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Phuket to crack down on illegal foreign businesses using Thai nominees

Written by World Events

Phuket administration has agreed to set up a centre to deal with illegal alien businesses, after complaints from Thai business operators that many foreigners have set up businesses on the resort island, using their Thai wives or other Thai nationals as nominees.

Governor Sophon Suwannarat said the Department of Special Investigation (DSI) will be asked to help, especially in checking the money trails of the Thai nominees and the identities of the real foreign business operators.

The governor admitted that it is difficult to crack down on these businesses, because they are legally registered, with 51% of the shares owned by their Thai wives or other Thai nominees and, on numerous occasions, when officials visited their business premises, they would claim to be the owners of the businesses.

There are more than 200 companies with foreigners holding a 49% percent stake operating in Phuket, in such businesses as massage parlours, restaurants, tour agencies, tattoo and cannabis shops and car rental services. The foreign businesspeople include Russian, German, Swedish, Chinese and South Korean nationals.

Governor Sophon cut short his European trip after he was ordered by Interior Minister Anutin Charnvirakul to return to Phuket to deal with the problem of illegal foreign businesses, following the incident over a week ago when a Swiss national allegedly assaulted a Thai doctor, whom he had accused of trespassing on his property when she sat on the staircase of his rented villa on Yamu Beach in Phuket.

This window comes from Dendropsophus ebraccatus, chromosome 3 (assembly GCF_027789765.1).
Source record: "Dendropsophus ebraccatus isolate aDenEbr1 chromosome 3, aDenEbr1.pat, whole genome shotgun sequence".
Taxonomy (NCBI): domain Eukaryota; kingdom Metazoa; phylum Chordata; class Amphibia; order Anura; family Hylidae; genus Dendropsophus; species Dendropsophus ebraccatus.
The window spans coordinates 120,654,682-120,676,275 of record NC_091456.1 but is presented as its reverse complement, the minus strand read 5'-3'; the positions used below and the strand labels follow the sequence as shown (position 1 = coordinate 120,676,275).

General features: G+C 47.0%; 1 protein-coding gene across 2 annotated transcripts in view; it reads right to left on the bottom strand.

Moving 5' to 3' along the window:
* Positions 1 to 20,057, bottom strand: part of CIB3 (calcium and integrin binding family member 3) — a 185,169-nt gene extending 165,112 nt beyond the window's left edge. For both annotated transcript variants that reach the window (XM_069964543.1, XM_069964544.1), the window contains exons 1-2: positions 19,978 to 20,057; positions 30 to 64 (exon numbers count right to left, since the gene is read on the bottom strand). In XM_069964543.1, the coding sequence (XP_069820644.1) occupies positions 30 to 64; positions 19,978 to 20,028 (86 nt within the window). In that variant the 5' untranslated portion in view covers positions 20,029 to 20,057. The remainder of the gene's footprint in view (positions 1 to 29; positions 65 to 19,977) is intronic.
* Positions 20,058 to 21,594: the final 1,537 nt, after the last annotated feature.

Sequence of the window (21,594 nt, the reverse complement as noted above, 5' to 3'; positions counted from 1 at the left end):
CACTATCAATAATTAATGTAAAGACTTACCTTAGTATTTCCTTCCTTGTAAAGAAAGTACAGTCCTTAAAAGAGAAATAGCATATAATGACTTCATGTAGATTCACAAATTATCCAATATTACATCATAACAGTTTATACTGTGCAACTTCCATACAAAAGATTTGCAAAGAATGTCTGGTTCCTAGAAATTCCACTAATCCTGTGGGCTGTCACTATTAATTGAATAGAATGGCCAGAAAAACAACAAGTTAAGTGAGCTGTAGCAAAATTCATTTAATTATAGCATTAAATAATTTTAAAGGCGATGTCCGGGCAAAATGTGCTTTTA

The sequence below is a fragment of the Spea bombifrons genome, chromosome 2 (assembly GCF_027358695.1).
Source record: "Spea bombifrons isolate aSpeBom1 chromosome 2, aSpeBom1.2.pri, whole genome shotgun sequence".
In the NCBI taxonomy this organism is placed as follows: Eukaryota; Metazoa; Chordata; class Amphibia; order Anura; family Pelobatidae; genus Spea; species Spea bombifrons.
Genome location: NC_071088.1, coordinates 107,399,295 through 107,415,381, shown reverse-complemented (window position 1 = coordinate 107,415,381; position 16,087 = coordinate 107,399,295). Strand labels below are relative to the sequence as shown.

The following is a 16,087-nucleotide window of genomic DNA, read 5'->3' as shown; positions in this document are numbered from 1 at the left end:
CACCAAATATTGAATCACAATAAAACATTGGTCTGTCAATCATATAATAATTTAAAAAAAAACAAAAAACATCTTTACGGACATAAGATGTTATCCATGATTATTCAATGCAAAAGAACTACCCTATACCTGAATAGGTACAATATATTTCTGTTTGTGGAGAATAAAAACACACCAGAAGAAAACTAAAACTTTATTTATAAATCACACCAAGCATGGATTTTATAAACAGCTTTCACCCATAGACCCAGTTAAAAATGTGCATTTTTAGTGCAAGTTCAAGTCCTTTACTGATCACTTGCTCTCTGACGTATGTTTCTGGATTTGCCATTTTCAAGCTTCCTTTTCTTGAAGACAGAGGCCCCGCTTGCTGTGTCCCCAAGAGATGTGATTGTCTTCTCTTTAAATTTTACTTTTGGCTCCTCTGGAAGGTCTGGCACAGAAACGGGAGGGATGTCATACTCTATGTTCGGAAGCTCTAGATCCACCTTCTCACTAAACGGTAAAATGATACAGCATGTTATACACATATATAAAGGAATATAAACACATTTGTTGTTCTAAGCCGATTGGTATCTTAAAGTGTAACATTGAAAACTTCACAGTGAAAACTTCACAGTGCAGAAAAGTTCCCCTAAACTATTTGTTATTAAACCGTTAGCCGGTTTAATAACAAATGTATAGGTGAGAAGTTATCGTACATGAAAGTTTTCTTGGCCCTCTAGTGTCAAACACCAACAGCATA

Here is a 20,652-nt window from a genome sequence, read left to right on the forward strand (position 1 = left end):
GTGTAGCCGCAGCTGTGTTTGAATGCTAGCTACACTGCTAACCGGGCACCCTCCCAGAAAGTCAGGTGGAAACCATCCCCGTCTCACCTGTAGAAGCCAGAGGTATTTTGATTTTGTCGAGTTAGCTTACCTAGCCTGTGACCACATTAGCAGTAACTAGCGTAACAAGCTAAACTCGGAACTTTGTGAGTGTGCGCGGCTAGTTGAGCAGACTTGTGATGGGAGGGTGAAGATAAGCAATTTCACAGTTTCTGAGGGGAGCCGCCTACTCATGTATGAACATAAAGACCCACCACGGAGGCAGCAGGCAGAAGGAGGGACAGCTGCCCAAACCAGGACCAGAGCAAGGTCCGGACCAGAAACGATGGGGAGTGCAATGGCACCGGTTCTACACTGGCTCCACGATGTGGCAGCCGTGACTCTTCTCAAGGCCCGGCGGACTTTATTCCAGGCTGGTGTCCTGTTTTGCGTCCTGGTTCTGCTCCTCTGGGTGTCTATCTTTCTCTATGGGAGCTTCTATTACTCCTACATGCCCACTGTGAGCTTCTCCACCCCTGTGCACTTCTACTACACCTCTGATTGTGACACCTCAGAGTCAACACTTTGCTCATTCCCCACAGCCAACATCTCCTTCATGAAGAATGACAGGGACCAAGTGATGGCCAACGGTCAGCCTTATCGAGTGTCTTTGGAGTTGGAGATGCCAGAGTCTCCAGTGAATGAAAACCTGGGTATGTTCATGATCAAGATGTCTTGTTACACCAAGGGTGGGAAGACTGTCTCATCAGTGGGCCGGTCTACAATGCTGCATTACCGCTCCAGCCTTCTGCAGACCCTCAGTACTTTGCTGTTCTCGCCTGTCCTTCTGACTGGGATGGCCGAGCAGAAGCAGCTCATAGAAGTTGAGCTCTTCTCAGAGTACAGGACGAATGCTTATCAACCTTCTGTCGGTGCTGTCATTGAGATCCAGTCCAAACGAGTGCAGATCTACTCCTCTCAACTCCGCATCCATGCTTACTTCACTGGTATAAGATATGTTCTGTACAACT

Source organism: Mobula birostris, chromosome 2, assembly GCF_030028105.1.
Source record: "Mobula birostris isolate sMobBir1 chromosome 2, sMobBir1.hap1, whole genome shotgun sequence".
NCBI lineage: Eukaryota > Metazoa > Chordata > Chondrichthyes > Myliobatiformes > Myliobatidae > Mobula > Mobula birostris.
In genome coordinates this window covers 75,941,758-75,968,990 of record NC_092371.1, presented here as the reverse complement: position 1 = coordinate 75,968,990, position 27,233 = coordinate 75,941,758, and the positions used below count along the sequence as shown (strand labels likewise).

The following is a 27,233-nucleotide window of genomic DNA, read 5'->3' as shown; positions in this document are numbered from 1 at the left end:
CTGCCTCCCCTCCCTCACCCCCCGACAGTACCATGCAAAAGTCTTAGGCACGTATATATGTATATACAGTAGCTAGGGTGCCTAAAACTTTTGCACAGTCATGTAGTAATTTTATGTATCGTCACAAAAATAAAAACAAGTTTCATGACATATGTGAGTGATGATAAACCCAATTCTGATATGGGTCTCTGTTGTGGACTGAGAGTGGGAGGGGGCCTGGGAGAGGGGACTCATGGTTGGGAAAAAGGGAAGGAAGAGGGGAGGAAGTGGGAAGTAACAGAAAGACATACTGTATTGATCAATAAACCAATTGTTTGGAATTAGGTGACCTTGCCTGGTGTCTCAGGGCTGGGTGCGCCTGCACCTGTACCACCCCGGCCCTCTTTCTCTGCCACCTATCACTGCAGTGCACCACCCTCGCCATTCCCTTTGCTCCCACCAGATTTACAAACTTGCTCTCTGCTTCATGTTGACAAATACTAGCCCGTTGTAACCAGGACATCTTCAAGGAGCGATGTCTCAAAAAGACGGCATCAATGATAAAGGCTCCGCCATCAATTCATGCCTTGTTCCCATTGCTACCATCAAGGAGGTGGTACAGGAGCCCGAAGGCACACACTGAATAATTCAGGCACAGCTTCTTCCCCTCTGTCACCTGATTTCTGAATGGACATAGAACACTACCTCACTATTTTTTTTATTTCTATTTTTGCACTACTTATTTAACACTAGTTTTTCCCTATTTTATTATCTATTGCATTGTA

Pol Maj-Gen Sinlert Sukhum, commander of Phuket police, said that, after the establishment of the centre, police will coordinate with local administration officials to check foreign business partnerships and deal with those found to be using Thai nationals as nominees.

According to the DSI’s investigation, there are two groups of businesses with organised crime connections. One is a Russian group in the real estate business, catering to foreign customers, and the other are Chinese and South Koreans, mostly operating integrated tourism businesses, covering hotels, restaurants, spas and travel agencies, catering to South Korean and Chinese group tours.

Pol Col Parinya Klinkesorn, deputy police spokesman warned that any Thais who willingly act as nominees in foreign run businesses may face a jail term of three years and/or a fine of up to one million baht if convicted.

The foreigners involved may face deportation and blacklisting, he added.

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